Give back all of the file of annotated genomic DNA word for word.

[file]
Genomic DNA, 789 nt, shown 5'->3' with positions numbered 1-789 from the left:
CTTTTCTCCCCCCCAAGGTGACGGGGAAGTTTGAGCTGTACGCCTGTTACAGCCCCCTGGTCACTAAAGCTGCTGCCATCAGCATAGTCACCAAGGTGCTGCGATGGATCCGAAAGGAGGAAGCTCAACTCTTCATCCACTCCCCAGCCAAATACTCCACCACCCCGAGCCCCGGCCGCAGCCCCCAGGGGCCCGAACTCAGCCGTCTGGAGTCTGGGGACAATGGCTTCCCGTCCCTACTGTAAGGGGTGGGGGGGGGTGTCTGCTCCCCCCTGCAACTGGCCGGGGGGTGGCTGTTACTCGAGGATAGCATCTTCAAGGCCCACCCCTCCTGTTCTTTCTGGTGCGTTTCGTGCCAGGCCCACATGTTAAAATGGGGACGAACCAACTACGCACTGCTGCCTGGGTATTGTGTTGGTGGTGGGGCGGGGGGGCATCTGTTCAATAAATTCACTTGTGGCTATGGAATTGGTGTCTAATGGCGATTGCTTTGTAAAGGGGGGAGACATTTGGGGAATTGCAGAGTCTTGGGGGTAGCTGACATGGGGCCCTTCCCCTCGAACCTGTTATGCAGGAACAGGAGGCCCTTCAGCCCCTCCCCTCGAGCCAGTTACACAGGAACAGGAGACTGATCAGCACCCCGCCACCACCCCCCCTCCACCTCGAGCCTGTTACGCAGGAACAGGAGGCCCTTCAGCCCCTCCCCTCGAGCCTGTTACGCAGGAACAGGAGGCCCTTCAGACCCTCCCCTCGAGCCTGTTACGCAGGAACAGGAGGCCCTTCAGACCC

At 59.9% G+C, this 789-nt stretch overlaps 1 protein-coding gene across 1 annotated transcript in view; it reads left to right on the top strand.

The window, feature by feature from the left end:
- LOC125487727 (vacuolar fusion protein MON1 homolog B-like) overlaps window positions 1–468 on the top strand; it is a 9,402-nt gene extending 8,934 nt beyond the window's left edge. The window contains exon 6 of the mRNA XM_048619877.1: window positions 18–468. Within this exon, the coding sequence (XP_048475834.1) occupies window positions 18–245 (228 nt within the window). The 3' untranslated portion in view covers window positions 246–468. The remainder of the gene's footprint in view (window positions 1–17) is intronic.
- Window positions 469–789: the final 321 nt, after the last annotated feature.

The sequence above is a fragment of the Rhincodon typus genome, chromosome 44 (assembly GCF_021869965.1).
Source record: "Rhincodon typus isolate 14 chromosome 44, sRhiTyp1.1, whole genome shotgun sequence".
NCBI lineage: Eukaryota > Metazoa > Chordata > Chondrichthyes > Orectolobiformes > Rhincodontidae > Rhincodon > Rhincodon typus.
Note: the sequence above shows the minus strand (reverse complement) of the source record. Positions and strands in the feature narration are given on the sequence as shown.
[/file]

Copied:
Genomic DNA, 789 nt, shown 5'->3' with positions numbered 1-789 from the left:
CTTTTCTCCCCCCCAAGGTGACGGGGAAGTTTGAGCTGTACGCCTGTTACAGCCCCCTGGTCACTAAAGCTGCTGCCATCAGCATAGTCACCAAGGTGCTGCGATGGATCCGAAAGGAGGAAGCTCAACTCTTCATCCACTCCCCAGCCAAATACTCCACCACCCCGAGCCCCGGCCGCAGCCCCCAGGGGCCCGAACTCAGCCGTCTGGAGTCTGGGGACAATGGCTTCCCGTCCCTACTGTAAGGGGTGGGGGGGGGTGTCTGCTCCCCCCTGCAACTGGCCGGGGGGTGGCTGTTACTCGAGGATAGCATCTTCAAGGCCCACCCCTCCTGTTCTTTCTGGTGCGTTTCGTGCCAGGCCCACATGTTAAAATGGGGACGAACCAACTACGCACTGCTGCCTGGGTATTGTGTTGGTGGTGGGGCGGGGGGGCATCTGTTCAATAAATTCACTTGTGGCTATGGAATTGGTGTCTAATGGCGATTGCTTTGTAAAGGGGGGAGACATTTGGGGAATTGCAGAGTCTTGGGGGTAGCTGACATGGGGCCCTTCCCCTCGAACCTGTTATGCAGGAACAGGAGGCCCTTCAGCCCCTCCCCTCGAGCCAGTTACACAGGAACAGGAGACTGATCAGCACCCCGCCACCACCCCCCCTCCACCTCGAGCCTGTTACGCAGGAACAGGAGGCCCTTCAGCCCCTCCCCTCGAGCCTGTTACGCAGGAACAGGAGGCCCTTCAGACCCTCCCCTCGAGCCTGTTACGCAGGAACAGGAGGCCCTTCAGACCC

At 59.9% G+C, this 789-nt stretch overlaps 1 protein-coding gene across 1 annotated transcript in view; it reads left to right on the top strand.

The window, feature by feature from the left end:
- LOC125487727 (vacuolar fusion protein MON1 homolog B-like) overlaps window positions 1–468 on the top strand; it is a 9,402-nt gene extending 8,934 nt beyond the window's left edge. The window contains exon 6 of the mRNA XM_048619877.1: window positions 18–468. Within this exon, the coding sequence (XP_048475834.1) occupies window positions 18–245 (228 nt within the window). The 3' untranslated portion in view covers window positions 246–468. The remainder of the gene's footprint in view (window positions 1–17) is intronic.
- Window positions 469–789: the final 321 nt, after the last annotated feature.

The sequence above is a fragment of the Rhincodon typus genome, chromosome 44 (assembly GCF_021869965.1).
Source record: "Rhincodon typus isolate 14 chromosome 44, sRhiTyp1.1, whole genome shotgun sequence".
NCBI lineage: Eukaryota > Metazoa > Chordata > Chondrichthyes > Orectolobiformes > Rhincodontidae > Rhincodon > Rhincodon typus.
Note: the sequence above shows the minus strand (reverse complement) of the source record. Positions and strands in the feature narration are given on the sequence as shown.